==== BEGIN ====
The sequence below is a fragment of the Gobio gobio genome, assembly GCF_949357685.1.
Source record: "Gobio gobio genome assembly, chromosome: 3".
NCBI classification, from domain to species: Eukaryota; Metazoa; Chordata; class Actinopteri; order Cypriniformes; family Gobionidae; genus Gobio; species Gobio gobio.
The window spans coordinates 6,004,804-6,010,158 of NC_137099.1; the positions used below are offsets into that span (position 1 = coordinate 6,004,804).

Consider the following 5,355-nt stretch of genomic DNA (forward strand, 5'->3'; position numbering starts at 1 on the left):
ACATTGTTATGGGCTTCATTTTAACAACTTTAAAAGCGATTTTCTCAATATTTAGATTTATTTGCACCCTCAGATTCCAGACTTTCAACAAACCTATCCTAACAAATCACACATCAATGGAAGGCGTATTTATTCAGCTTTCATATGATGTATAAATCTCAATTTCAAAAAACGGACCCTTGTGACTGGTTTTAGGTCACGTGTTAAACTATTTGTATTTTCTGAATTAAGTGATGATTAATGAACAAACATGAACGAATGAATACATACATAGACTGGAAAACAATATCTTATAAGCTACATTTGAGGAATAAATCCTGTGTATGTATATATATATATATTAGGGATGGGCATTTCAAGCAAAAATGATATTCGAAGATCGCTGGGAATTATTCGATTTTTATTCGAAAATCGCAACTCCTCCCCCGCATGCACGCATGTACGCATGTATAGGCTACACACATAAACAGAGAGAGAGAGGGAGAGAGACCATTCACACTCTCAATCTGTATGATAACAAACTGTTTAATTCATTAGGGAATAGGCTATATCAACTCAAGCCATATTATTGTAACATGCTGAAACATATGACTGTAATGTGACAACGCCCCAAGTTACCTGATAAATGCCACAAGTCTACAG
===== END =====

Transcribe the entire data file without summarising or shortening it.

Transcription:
The sequence below is a fragment of the Gobio gobio genome, assembly GCF_949357685.1.
Source record: "Gobio gobio genome assembly, chromosome: 3".
NCBI classification, from domain to species: Eukaryota; Metazoa; Chordata; class Actinopteri; order Cypriniformes; family Gobionidae; genus Gobio; species Gobio gobio.
The window spans coordinates 6,004,804-6,010,158 of NC_137099.1; the positions used below are offsets into that span (position 1 = coordinate 6,004,804).

Consider the following 5,355-nt stretch of genomic DNA (forward strand, 5'->3'; position numbering starts at 1 on the left):
ACATTGTTATGGGCTTCATTTTAACAACTTTAAAAGCGATTTTCTCAATATTTAGATTTATTTGCACCCTCAGATTCCAGACTTTCAACAAACCTATCCTAACAAATCACACATCAATGGAAGGCGTATTTATTCAGCTTTCATATGATGTATAAATCTCAATTTCAAAAAACGGACCCTTGTGACTGGTTTTAGGTCACGTGTTAAACTATTTGTATTTTCTGAATTAAGTGATGATTAATGAACAAACATGAACGAATGAATACATACATAGACTGGAAAACAATATCTTATAAGCTACATTTGAGGAATAAATCCTGTGTATGTATATATATATATATTAGGGATGGGCATTTCAAGCAAAAATGATATTCGAAGATCGCTGGGAATTATTCGATTTTTATTCGAAAATCGCAACTCCTCCCCCGCATGCACGCATGTACGCATGTATAGGCTACACACATAAACAGAGAGAGAGAGGGAGAGAGACCATTCACACTCTCAATCTGTATGATAACAAACTGTTTAATTCATTAGGGAATAGGCTATATCAACTCAAGCCATATTATTGTAACATGCTGAAACATATGACTGTAATGTGACAACGCCCCAAGTTACCTGATAAATGCCACAAGTCTACAG